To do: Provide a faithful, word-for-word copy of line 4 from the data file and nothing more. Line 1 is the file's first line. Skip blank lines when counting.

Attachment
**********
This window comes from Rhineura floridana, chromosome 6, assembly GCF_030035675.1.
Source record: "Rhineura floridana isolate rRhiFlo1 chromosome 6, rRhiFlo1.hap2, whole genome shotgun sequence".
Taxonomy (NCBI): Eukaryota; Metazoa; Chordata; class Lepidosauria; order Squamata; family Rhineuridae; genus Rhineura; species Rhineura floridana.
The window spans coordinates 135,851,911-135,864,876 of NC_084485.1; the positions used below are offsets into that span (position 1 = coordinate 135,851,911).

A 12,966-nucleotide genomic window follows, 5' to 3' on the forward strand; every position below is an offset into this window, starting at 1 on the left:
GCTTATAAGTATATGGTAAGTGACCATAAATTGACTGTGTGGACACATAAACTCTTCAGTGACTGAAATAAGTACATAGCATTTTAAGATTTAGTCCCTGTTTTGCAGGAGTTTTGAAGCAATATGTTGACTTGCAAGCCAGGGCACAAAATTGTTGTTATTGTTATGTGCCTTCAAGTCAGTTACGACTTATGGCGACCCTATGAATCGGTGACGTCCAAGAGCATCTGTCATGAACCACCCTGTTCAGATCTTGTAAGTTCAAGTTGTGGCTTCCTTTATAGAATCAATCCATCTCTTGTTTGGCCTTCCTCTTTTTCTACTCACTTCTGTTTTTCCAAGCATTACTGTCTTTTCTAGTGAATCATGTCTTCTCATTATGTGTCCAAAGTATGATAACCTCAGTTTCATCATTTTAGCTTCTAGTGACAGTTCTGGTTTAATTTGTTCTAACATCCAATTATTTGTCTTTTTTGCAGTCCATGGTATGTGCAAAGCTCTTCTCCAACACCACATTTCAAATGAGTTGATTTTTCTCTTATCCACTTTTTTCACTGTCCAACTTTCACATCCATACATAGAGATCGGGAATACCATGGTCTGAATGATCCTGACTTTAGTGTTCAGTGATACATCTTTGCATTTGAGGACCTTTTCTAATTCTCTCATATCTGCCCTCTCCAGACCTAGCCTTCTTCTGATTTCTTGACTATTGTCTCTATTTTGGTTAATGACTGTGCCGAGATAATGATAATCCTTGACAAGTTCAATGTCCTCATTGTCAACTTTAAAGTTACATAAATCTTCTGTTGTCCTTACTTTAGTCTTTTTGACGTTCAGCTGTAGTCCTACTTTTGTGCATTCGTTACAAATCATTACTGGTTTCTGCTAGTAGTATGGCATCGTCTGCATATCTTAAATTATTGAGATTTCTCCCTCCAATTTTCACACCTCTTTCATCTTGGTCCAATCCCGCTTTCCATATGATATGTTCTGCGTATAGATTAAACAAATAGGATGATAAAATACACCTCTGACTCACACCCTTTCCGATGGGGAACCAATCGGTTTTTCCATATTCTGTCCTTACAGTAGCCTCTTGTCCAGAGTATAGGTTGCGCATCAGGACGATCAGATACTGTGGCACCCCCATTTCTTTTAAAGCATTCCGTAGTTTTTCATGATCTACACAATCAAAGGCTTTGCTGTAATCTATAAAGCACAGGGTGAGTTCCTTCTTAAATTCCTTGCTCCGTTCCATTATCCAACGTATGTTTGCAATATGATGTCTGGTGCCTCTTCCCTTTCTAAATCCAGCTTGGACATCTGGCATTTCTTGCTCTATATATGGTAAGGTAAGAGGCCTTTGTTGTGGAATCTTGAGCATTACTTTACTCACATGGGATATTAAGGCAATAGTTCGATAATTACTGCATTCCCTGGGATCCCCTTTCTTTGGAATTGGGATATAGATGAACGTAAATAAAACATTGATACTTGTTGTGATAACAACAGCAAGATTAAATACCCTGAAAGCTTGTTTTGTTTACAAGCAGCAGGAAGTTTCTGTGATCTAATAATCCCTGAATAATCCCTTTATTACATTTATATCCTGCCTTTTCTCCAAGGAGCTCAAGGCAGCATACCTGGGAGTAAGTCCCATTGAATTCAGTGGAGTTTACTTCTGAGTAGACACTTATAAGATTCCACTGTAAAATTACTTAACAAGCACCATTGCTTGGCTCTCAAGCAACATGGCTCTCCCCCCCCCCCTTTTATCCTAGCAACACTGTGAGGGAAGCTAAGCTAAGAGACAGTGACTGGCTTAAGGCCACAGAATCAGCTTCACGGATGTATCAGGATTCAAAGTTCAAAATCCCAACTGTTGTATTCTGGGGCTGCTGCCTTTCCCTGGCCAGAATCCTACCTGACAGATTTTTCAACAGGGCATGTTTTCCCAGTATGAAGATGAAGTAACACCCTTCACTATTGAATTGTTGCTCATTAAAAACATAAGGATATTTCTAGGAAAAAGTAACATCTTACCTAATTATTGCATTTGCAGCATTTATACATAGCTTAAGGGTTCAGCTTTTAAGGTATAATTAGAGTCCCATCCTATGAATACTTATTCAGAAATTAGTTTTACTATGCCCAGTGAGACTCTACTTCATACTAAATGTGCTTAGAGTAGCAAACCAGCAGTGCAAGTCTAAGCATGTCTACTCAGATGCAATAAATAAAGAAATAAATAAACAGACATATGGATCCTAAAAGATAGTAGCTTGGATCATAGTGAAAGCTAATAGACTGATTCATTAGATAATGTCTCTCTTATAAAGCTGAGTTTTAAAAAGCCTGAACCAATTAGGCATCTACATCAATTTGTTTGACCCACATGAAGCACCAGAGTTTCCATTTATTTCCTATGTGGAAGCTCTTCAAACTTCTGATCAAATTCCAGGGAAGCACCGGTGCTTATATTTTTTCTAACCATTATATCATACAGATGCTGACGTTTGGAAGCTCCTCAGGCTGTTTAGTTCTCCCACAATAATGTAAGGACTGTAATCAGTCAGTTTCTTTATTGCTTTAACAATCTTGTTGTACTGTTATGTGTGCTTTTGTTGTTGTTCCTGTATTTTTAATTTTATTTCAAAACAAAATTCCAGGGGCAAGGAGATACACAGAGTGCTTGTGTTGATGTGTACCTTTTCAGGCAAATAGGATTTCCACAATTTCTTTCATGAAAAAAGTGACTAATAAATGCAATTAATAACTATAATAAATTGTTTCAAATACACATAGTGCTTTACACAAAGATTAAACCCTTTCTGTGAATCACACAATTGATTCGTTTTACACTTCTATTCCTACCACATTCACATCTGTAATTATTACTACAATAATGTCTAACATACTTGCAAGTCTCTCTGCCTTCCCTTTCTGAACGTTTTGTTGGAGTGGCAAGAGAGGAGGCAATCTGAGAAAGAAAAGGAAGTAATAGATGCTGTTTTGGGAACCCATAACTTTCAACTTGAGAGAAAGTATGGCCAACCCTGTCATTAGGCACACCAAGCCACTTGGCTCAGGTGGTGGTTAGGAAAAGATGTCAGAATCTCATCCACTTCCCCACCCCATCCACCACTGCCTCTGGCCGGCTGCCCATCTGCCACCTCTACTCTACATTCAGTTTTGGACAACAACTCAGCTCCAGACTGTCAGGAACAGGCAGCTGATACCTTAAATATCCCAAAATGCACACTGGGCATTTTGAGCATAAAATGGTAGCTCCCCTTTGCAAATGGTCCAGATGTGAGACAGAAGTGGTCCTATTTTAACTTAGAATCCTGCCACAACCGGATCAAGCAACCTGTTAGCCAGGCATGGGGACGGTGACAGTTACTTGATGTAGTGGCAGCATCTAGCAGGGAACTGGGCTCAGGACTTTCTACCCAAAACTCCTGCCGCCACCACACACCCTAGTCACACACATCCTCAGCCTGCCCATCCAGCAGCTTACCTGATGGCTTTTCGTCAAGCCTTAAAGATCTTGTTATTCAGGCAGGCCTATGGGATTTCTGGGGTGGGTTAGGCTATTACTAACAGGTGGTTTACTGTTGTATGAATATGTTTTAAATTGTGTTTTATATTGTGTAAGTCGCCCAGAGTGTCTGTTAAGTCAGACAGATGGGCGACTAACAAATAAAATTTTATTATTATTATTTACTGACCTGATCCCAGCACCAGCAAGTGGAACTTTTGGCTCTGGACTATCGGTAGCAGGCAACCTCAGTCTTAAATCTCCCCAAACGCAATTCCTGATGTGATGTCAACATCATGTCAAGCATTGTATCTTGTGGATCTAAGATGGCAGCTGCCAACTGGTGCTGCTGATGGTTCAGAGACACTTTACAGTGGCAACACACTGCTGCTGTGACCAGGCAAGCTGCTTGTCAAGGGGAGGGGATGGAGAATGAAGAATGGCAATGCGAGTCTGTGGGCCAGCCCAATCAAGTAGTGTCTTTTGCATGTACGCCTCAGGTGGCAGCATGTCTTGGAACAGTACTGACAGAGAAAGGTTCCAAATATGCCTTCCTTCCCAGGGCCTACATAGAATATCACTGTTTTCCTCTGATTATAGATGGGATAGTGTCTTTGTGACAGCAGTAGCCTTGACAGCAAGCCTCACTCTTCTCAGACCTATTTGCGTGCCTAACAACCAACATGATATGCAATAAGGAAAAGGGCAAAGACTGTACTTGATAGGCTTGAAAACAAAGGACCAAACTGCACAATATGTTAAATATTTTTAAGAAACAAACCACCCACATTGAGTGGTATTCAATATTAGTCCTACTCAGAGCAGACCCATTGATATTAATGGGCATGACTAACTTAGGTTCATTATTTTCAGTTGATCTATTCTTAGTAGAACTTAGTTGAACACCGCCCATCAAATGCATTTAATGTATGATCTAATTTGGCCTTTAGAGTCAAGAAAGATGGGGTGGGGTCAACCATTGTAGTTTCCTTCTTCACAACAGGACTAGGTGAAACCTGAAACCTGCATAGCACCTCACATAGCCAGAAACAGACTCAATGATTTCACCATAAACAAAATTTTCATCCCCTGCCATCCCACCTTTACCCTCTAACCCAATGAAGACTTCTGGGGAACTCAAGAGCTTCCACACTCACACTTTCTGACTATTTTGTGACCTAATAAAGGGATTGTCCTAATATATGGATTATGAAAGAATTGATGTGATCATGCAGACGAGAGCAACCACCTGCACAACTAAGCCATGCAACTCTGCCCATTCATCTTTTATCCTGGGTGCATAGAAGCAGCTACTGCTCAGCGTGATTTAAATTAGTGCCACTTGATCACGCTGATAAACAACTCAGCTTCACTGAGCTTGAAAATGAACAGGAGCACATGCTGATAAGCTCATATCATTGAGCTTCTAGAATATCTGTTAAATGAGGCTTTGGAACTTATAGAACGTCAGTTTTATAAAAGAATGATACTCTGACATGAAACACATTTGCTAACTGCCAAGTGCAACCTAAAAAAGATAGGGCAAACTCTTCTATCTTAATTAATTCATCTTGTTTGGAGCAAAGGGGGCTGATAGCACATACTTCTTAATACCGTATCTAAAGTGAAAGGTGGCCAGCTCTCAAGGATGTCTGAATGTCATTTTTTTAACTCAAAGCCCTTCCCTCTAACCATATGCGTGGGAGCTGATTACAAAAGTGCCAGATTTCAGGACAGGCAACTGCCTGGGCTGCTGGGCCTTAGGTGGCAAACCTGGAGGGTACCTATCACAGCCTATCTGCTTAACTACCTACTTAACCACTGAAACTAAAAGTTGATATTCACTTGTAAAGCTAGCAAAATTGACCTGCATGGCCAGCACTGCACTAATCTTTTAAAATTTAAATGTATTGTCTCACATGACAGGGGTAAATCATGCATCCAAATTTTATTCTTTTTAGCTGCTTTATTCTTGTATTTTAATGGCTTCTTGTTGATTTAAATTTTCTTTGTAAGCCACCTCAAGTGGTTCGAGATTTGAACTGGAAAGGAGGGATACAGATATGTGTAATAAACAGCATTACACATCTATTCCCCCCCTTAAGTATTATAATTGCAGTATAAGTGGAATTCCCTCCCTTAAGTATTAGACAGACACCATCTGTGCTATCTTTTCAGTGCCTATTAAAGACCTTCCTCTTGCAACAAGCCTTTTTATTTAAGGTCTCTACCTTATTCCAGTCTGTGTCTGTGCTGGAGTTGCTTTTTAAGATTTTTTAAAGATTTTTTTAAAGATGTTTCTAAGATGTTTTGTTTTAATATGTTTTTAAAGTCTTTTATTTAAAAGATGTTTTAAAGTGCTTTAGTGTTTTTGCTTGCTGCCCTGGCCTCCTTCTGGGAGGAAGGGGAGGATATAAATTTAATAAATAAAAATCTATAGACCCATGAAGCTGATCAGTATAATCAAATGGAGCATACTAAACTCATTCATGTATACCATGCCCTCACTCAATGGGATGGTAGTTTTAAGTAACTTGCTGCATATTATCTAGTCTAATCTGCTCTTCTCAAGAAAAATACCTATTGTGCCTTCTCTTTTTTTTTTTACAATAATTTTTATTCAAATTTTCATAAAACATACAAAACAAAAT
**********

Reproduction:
The window spans coordinates 135,851,911-135,864,876 of NC_084485.1; the positions used below are offsets into that span (position 1 = coordinate 135,851,911).